I was looking for a new mother for my orphaned Contax G lenses (of excellent Carl Zeiss breeding) after original mummy G2 camera was no longer repairable due to worldwide dearth of parts.

I was considering a few options and the GX9 came out as serious first choice. After receiving an adapter for G lens to micro 4/3 system, I found that my 21 and 28 mm lenses cannot mount due to the protruding rear elements.

I finally settled on the Fuji X-E3. Now all my Contax G lens babies got a new mummy.

I guess for your sensor discussion, this is your Miata, a light straight 4. Do you really need the big V8 of full frame to enjoy your photography?

I’ve been tempted to pick up a GX9, if only to use that magical 20mm 1.7 again. I haven’t used that lens since the GF1 ten years ago, but every time I run into photos made with it in my Lightroom archive I smile a little.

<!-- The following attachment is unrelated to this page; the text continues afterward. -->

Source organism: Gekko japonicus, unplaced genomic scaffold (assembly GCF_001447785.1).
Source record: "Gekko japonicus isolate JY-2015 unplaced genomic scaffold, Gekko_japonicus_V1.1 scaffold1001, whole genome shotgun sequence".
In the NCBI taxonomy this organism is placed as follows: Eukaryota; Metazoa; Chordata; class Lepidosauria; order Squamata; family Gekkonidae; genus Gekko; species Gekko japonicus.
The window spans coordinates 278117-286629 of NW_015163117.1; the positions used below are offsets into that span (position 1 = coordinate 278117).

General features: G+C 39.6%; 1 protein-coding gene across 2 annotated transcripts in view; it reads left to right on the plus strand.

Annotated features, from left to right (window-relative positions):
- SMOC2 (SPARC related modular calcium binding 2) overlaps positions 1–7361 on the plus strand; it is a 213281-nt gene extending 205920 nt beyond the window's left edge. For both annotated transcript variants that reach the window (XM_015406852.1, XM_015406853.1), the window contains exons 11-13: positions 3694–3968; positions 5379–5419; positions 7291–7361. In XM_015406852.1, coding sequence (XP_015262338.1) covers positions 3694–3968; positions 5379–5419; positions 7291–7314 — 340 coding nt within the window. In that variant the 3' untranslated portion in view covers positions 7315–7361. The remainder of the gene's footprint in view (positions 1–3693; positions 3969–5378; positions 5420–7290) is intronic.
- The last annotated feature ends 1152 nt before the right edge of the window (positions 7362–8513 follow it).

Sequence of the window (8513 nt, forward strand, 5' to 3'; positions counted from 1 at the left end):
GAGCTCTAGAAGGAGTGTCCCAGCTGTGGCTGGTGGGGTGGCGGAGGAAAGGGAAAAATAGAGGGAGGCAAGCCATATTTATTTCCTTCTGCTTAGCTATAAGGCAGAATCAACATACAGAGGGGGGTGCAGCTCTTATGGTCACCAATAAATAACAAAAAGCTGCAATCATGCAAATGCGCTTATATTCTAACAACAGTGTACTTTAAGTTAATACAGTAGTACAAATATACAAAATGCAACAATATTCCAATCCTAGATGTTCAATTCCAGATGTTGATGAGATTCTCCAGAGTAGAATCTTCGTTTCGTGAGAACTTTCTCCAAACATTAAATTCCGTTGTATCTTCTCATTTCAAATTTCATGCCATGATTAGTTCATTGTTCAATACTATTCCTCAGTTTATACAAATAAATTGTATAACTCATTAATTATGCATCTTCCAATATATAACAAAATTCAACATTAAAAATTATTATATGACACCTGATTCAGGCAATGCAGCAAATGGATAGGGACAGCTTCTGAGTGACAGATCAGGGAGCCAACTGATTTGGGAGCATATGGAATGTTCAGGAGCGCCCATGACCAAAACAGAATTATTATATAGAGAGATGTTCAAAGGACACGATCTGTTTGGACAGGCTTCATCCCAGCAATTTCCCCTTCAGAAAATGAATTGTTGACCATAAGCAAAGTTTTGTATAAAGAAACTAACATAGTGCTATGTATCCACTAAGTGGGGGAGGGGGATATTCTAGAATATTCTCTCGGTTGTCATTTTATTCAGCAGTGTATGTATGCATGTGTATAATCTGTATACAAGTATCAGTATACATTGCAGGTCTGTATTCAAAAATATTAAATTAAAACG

But I just went to camerasize.com, and compared the GX9 with the Fuji X-E3, my everyday camera these days. The Fuji is smaller and lighter! You lose the tilting screen, but other than that, you get a bigger sensor, 24MP, and the Fujichrons to use with it. If you already have a Fuji but also want a small camera for walks or whatever, a used X-E3 seems like a no-brainer to me, they are under $500 right now.

Mike, the system is micro4/3 not 4/3 which is long dead and buried. The sensor is still 4/3.

I aligned with your part II Mike. Bought the GX9 when it first came out, primarily for the IS. I never took to it. Bought to replace a Fuji X100T, which I still find an ideal camera, except for the lack of IS.